So, as you can imagine, my prediction of August 2022 being when the bulk of the supply chain issues is behind us is educated speculation. Oh, and let’s state the obvious. My prediction isn’t just dumb because I can’t be that precise. It’s stupid because there will be a different answer for chicken wings than for rubber or aluminum or even just the shipping of finished goods. This estimation is vital to businesses that need to plan for inventory, consumers who need to budget, and investors who need to consider inflation-adjusted returns and inflation-nudged investment opportunities (or threats).
Let’s think it through.
The shortage of products is staggering. I won’t make a list because it’s pretty much everything. The Delta wave of COVID-19 significantly damaged the global supply chain and the labor markets. The Delta wave was tough on Southeast Asia, where much of the supply chain begins. And it affected the U.S. to the point where it prevented 1.3 million people from looking for work in October 2021 due to the pandemic, according to the Bureau of Labor Statistics.
The economy remains linked to the direction and duration of the pandemic. I’ve never professed to be an expert in predicting what will happen with COVID-19, so I rely on Dr. Scott Gottlieb. Gottlieb is a former U.S. Commissioner for the Food and Drug Administration and author of “Uncontrolled Spread: Why COVID-19 Crushed Us and How We Can Defeat the Next Pandemic.” I got lucky early on when I made Gottlieb one of the many professionals I listened to and relied upon. Maybe you have your favorite go-to scientist. Perhaps you think COVID-19 is a hoax. No matter what, the economy will continue to follow the path of the pandemic. And the supply chain is part of the economy.
Due to vaccines and therapeutics, Dr. Gottlieb suspects that the U.S. will be out of the pandemic in the first half of 2022. There’s a lot of vaccine hesitancy in the U.S., but there are also lessons learned regarding treatment and testing protocols. Fortunately, some of the locations we rely upon for supply chain origination have fully vaccinated a more significant percentage of their population than the U.S. But we do seem to be leading on other medical best practices.
Let’s be optimistic and suggest that the pandemic will mostly be behind us by March 2022. Add another quarter to the timeline for the rest of the globe to catch up; that gets us to June 2022. Supply chains will need a couple of additional months to de-scramble. That brings us to August 2022.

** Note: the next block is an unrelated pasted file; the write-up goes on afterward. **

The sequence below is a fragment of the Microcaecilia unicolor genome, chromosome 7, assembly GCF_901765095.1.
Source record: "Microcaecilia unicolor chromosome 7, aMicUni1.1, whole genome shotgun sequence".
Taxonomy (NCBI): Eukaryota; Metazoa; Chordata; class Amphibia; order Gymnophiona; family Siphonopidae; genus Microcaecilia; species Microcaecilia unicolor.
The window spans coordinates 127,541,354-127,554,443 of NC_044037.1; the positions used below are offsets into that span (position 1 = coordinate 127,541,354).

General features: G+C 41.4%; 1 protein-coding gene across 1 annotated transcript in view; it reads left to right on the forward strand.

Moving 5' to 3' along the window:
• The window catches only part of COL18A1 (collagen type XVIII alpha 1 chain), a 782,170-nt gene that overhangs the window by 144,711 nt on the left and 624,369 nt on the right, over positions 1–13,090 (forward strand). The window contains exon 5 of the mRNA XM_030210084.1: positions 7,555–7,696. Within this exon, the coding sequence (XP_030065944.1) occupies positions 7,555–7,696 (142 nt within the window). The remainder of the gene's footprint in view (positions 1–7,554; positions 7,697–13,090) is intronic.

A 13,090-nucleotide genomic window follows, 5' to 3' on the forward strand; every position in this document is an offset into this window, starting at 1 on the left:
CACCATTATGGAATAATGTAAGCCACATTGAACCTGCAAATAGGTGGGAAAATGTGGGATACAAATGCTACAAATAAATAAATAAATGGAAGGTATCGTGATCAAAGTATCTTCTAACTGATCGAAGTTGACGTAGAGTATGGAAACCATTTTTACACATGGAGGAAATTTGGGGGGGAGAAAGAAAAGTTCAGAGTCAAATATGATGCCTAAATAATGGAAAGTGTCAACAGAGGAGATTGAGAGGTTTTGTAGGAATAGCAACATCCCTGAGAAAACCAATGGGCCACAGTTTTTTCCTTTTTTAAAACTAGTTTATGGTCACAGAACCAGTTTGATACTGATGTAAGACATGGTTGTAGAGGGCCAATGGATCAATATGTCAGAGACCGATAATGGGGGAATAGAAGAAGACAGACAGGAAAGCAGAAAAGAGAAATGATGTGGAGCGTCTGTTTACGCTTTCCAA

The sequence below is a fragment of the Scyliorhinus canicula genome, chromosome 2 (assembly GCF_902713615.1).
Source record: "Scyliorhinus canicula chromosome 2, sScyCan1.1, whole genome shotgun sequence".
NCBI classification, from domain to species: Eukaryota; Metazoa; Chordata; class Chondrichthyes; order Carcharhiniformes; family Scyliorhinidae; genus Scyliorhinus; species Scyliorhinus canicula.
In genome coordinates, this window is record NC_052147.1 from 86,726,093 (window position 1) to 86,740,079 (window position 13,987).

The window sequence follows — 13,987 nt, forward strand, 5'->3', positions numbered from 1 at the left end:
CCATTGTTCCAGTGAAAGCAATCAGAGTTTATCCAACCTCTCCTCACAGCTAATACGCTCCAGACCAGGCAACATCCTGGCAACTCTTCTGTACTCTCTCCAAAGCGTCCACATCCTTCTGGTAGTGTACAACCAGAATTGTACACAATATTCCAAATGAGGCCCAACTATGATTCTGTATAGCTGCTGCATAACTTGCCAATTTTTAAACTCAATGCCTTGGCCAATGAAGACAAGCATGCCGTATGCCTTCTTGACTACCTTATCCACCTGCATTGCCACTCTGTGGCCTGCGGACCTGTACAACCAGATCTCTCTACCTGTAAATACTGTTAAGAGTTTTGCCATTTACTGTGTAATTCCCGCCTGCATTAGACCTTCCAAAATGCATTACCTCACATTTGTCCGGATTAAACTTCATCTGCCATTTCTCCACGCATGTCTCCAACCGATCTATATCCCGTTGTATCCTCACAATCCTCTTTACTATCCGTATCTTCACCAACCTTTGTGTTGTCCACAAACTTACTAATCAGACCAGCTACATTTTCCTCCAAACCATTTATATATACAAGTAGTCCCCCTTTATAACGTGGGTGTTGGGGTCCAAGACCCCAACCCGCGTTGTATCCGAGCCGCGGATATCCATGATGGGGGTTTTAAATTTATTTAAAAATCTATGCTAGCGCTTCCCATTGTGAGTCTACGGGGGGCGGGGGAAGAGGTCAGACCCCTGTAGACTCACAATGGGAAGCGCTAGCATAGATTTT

In November, 2021, the Empire State manufacturing survey’s general business condition index leaped to 30.9 from 19.8 in October 2021. In the details, we saw a tentative sign that the supply chain issues were improving as delivery times dropped to their lowest level since August 2021. Also, the Baltic Dry Index, an average of prices paid for the transport of dry bulk materials, fell from its lowest level since June 9, 2021, well off its October highs. And the number of containers offloaded at the Port of Long Beach exceeds 2019 levels (the Port of Long Beach is the 2nd busiest port in the U.S., following the Port of Los Angeles). I believe that we are at peak doom-and-gloom over supply shortages for many commodities and products, further supporting that the supply chain issues will ease by August 2022.
Based on the Federal Reserve’s current schedule, its tapering of bond purchases will conclude around July 2022. Fed officials have said they do not envision hiking interest rates until the tapering is complete. That’s pretty dovish, considering robust economic growth and high inflation rates. In my estimation, the federal funds rate should be one to two percentage points higher than where it is. But it’s not my job to set policy; it’s my job to predict policy.
I suspect that by July 2022, the Fed will recognize that supply chain issues are clearing up. Prices will remain high, but the inflation rate will drop, giving the Fed enough cover to raise rates a measly one or two times in 2022. That means I will remain invested in equities for now. I may have to ditch more bonds next year. Bond investing isn’t dead yet, but you must be careful about which types of bonds you hold in your portfolio. Currently, I hold Treasury Inflation-Protected Securities (TIPS), junk bonds, and short-term investment-grade corporate bonds. Allocations to my portfolios are 5 percent, 4 percent, and 2 percent, respectively. I continue to avoid foreign and U.S. national government bonds. (Short-term investment-grade corporate bonds are held in the most conservative portfolios to protect the nominal value of the portfolio, but inflation is fighting against their purchasing power.)
This article originally appeared in The Berkshire Edge on November 22, 2021.